What do you mean exactly by “contributing to pinball in that state”? It would seem that by PLAYING in a tournament, one would do so. And if so, the player who plays one tournament contributes as well.
This highly depends on how the fees are collected. Assuming the bigger events charge the winners to pay, I would argue that Eric Stone would have single handedly contributed the most to the GA SCS pot.
Through his Main and Classics victory he would have contributed $207 to the pot, and he’s not even playing in the GA SCS I don’t think.
I can’t imagine any locals contributing more than that over the course of the year, so even the “contribution argument” supports Eric on this one IMO.
Well, that was a bad idea on your part
Not sure I understand how you arrived at $207, but I know as someone who has hosted several leagues, participated in numerous paid tourneys, contributed work and time and games and parts, I’ve put way more than $207 into GA pinball this year. Contribution is more than just entry fees.
by the minimum standards, yes playing in a tournament is contributing but I wouldn’t say coming to one tournament equals a year of supporting pinball in the state. I’d have no gripes if the name were changed
Dear Mr. Hartman,
We appreciate your concerns regarding the IFPA budget and use of our funds. We do our best to spend our money wisely and the opportunity to save on setup costs by running a larger quantity of trophy toppers was something we chose to take advantage of.
Should we ever have to dispose of unnecessary toppers that will be part of the risk of having gone long on that inventory.
As we make choices in the future there’s no doubt some of them will be good ideas and some of them will be bad. Don’t hesitate in the future to continue to share your opinions as we do greatly appreciate the insights you’re able to provide.
I was assuming you were strictly talking about the funding of the GA SCS prize pool.
If you’re saying spots in the SCS should instead be based on whichever TD’s invested the most money within the events they ran in that state, we’ll just have to disagree on the concept the IFPA is going.
We’re always going to base our championships strictly on “tournament play performance” as that’s something we can easily track. I’m not sure how we would even begin to track money contributed towards supporting events, although Kevin Martin would surely be the top qualifier in PA every year under that metric.
I’m not suggesting spots should at all determine the slots. I’m saying that something titled State Championship Series suggests a player from the state or a situation of that ilk,. The current way it’s done isn’t anything like that. It would be nice to see either some more minimum requirement to play in an SCS, the name changed, or a more balanced way to distribute points so any one tournament can’t just outrank a dozen or more other tournaments in a state. That’s it. Not looking for any tournaments to be diminished, just think the scoring outweighs events and that the name doesn’t reflect how the setup works.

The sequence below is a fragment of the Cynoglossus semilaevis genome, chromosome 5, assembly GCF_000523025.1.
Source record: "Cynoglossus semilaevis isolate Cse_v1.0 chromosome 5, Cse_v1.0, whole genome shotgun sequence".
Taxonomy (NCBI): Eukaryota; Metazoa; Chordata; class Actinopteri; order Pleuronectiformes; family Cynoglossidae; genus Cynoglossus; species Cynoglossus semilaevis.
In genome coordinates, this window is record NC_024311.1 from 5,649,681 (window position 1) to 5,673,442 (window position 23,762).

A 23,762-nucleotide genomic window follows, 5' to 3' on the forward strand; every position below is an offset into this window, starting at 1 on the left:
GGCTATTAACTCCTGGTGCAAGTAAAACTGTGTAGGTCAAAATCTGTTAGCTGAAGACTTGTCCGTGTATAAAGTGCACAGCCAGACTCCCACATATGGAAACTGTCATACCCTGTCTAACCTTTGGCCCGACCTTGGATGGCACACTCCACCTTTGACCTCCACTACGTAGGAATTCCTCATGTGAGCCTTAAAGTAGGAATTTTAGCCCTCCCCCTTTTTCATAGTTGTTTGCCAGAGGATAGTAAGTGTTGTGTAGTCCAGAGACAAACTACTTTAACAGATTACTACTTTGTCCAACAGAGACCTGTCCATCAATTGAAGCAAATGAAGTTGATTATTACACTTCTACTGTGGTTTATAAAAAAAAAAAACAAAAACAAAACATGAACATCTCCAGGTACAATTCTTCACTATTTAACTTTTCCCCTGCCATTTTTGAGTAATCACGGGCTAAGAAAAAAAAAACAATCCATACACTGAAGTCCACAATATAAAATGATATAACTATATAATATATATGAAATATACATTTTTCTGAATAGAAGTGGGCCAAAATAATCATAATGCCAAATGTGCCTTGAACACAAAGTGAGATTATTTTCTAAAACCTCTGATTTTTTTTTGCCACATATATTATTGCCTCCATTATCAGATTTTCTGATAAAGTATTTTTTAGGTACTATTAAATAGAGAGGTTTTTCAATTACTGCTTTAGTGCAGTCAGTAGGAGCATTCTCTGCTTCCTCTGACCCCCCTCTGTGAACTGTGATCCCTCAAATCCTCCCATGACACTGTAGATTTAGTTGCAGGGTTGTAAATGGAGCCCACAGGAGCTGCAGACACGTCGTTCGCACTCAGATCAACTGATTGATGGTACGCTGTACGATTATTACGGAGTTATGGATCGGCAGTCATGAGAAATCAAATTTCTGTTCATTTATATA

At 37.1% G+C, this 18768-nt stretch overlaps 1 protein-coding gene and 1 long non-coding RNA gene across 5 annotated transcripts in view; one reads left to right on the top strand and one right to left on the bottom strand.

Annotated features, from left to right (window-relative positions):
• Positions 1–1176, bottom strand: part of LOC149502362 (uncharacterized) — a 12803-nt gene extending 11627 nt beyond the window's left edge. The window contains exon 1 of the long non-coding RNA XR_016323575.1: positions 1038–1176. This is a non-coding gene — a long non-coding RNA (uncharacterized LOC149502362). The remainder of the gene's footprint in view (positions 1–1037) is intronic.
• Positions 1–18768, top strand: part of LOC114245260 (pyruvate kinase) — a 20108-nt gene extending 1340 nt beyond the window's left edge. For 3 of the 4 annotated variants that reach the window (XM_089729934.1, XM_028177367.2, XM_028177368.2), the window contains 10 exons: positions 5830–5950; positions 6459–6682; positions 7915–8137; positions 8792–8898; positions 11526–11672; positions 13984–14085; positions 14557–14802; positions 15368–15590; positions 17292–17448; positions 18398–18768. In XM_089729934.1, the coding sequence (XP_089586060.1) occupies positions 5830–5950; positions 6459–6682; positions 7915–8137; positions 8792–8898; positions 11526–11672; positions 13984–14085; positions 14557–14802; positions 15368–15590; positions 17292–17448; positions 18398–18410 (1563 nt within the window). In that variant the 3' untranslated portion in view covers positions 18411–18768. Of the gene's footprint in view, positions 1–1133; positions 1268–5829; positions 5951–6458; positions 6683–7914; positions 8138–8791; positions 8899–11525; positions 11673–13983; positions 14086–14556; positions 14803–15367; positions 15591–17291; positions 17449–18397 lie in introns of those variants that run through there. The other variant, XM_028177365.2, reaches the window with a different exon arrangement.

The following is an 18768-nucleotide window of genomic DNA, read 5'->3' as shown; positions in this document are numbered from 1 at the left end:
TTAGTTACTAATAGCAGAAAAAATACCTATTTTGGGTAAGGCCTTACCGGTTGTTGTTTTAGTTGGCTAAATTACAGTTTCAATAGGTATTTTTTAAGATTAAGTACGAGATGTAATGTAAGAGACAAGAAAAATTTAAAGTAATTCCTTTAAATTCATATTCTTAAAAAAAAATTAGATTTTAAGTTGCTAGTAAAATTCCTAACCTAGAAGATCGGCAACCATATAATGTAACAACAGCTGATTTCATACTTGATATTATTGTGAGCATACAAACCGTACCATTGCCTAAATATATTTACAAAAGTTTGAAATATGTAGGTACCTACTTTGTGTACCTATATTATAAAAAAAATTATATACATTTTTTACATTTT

I only mentioned TD investment as a contribution because you brought up a $ amount, you made that suiggestion, not me. I also still don’t see where 207 comes from, perhaps you meant a projection for next year or something but it’s neither here nor there as that isn’t at the kernel of my complaint. I continue to support pinball, including through the IFPA, but this is a situation I cannot comprehend why there aren’t ways either more in keeping with the naming or more equitable for state participants to actually participate in a State Championship series. Perhaps you could consider setting up a system through IFPA for exactly that though nothing you’ve said about your plans for the IFPA suggests that this is something you are concerned with. That’s your decision but I disagree with it for the above stated reasons.
To preclude any sarcastic responses, I appreciate most of what IFPA does for ‘competitive’ pinball but as with most things there are disagreements here and there and this is an area I’d love to see IFPA address in a way befitting a state championship series.
In all honesty the “State Championship Series” to me has always focused on the EVENTS within the state, not the players. If a player lives just over the Alabama border outside of Columbus, GA, but play all their events in Georgia during the year, it doesn’t interest me to find a way to limit that player’s participation in this IFPA SCS campaign. Limiting them to “JUST ALABAMA” negatively impacts that player versus pushing them in a positive way to just get out and play anywhere you possiblyl can. The metric we are tracking is points earned based on an event’s location, so we’re reinforcing that with how the qualifying process works. I feel that gives the most opportunities to the most players to not worry about being limited to competing to a state in which they reside.